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What are the chances of a topside break?

Lesley Beath  |  18 Dec 2012Text size  Decrease  Increase  |  

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The views expressed in this report are those of Lesley Beath and may differ from Morningstar's views.

 

Disclaimer: To the extent that any content in this report constitutes advice, it is general advice that has been prepared by Lesley Beath without taking into account the particular investment objectives, financial situation and particular needs of any individual investors. If necessary, you should consult with a licensed investment adviser or dealer in securities such as a stockbroker before making an investment decision. Opinions expressed herein are subject to change without notice and may differ or be contrary to the opinions or recommendations of Morningstar as a result of using different assumptions and criteria.


Overview

Last week was one for the resource stocks, with the ASX Materials index advancing by three per cent. The All Ords and the ASX 200 were up less than one per cent. I suggested in the last report that BHP Billiton (BHP) and Rio Tinto (RIO) were poised to break above strong resistance and they did just that. This came as the Chinese market shot ahead by four per cent, adding to similar gains the week prior.

Other resource focussed economies such as Chile, Argentina and Brazil also posted strong performances.

I have been expecting a shift in favour of the Australian resource stocks for the past few months but felt that we would not see a dramatic reversal until resistance in the ASX Materials index had been overcome. At this stage the index remains marginally below its October peak, but with BHP and Rio having broken topside, I expect a break in the index to follow. If we look at the relative-performance chart of the ASX Materials/All Ords we can see that a major low was registered in early September and that was followed by significant outperformance into the middle of the month. The ratio then pulled back sharply and has since traded in a relatively narrow range. The ratio remains below resistance at this stage but if we apply the same study to BHP and Rio, resistance has already been overcome.

I continue to believe that an overweighting in this sector is warranted. Even on an accumulation basis, the outlook is similar, but it should be noted that the Accumulation indices obviously do not reflect the benefit of franking credits.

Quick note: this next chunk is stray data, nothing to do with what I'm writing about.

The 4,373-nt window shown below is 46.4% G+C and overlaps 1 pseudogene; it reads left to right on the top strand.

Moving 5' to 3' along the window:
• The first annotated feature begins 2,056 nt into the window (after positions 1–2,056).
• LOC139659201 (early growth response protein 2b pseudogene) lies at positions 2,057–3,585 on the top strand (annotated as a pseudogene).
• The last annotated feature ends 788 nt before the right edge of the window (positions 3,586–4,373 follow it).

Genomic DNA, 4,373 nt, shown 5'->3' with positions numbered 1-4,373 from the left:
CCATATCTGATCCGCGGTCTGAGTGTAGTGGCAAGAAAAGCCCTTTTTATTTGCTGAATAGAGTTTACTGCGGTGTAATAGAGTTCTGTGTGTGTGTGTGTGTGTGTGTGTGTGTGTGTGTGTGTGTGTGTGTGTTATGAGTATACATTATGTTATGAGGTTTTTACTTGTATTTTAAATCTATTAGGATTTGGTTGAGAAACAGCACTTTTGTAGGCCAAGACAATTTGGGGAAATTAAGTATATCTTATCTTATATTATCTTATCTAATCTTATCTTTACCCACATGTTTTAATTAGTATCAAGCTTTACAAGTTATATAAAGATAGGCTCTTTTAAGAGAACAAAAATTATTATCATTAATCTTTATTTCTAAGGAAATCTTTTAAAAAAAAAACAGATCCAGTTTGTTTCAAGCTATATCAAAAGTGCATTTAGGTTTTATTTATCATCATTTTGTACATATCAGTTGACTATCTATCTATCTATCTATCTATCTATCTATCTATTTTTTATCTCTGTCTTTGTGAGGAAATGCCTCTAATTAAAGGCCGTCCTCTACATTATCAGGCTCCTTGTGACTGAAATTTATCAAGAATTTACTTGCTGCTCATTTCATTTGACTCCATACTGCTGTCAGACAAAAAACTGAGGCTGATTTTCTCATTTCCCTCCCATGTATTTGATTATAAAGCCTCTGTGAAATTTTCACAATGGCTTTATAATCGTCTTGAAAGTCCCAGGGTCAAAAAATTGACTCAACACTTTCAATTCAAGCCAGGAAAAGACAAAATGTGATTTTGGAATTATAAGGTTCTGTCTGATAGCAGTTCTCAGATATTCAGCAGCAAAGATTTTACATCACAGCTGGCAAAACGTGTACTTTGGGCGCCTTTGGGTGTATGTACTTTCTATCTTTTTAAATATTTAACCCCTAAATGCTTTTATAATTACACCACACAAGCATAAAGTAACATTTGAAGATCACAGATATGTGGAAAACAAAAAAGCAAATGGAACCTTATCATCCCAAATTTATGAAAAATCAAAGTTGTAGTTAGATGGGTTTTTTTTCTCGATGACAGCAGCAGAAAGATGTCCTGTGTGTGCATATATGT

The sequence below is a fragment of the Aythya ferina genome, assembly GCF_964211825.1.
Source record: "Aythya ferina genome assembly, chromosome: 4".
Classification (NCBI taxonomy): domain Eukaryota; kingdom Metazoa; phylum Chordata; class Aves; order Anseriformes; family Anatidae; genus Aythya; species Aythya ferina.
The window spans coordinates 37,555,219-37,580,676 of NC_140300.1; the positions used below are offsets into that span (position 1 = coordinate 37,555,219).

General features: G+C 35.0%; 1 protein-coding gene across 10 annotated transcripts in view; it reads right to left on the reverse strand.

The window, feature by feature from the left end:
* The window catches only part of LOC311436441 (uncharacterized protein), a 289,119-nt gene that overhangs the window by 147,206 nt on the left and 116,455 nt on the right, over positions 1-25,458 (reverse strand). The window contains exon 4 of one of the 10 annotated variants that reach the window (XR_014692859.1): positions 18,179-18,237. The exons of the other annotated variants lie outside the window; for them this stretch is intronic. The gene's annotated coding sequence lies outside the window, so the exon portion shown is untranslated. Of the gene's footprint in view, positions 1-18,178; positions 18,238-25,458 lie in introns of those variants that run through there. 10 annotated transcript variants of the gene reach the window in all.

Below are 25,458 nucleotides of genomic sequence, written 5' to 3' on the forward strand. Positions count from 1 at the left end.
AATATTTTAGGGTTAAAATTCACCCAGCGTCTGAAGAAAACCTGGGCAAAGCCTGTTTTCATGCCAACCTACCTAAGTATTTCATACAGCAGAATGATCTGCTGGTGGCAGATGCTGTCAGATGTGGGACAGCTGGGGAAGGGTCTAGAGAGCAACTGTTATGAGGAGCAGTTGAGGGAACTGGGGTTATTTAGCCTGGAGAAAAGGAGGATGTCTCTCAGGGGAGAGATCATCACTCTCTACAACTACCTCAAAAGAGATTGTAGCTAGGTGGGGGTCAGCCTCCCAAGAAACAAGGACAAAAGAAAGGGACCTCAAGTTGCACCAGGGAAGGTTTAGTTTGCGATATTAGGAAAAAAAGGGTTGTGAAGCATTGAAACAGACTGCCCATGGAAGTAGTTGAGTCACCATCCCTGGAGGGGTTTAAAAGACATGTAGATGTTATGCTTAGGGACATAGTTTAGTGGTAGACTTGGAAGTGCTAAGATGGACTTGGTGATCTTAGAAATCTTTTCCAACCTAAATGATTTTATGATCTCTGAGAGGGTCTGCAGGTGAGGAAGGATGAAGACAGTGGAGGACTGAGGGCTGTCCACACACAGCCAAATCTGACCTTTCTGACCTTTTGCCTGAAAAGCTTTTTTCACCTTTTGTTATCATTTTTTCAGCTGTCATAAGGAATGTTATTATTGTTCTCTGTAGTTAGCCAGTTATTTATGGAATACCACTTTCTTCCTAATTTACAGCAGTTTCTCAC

As for the smaller resource stocks, I remain of the opinion that the ASX Small Resource index posted a significant low in late July and although the index pulled back sharply after the initial rebound from that low, there is sufficient evidence to suggest that risk over the medium term is to the upside. Some of the smaller energy stocks have posted significant gains in recent weeks and I expect that it may be time for some of the small gold stocks to follow in their footsteps. We looked at Whitehaven Coal (WHC) and Linc Energy (LNC) a couple of weeks ago and they have performed well. There is potential for more upside in Linc, but Whitehaven can pause in the near term.

In regard to the gold sector, it is interesting that gold and the US dollar have been moving in tandem for the past couple of weeks. So gold is not responding to weakness in the dollar. Gold may continue to frustrate in the near term but I remain of the view that the medium-term outlook is positive. As suggested last week, we can keep our eye on the gold/S&P 500 ratio in the near term to give some warning as to when gold may begin to accelerate to the upside.

Newcrest (NCM) was discussed last week and the support level noted; a break of that support opened risk of a test of the July lows at $20.89. The stock broke that support and risk remains to the downside. Newcrest has underperformed the ASX Gold index since early 2009 and there is nothing to suggest that a reversal is imminent. There are better opportunities elsewhere, with Regis Resources (RRL) one of the standouts in the sector. Others such as Silver Lake Resources (SLR) and Oceania Gold (OGC) are in close proximity to solid support and although they may not be ready to push strongly higher in the near term, downside risk should be limited.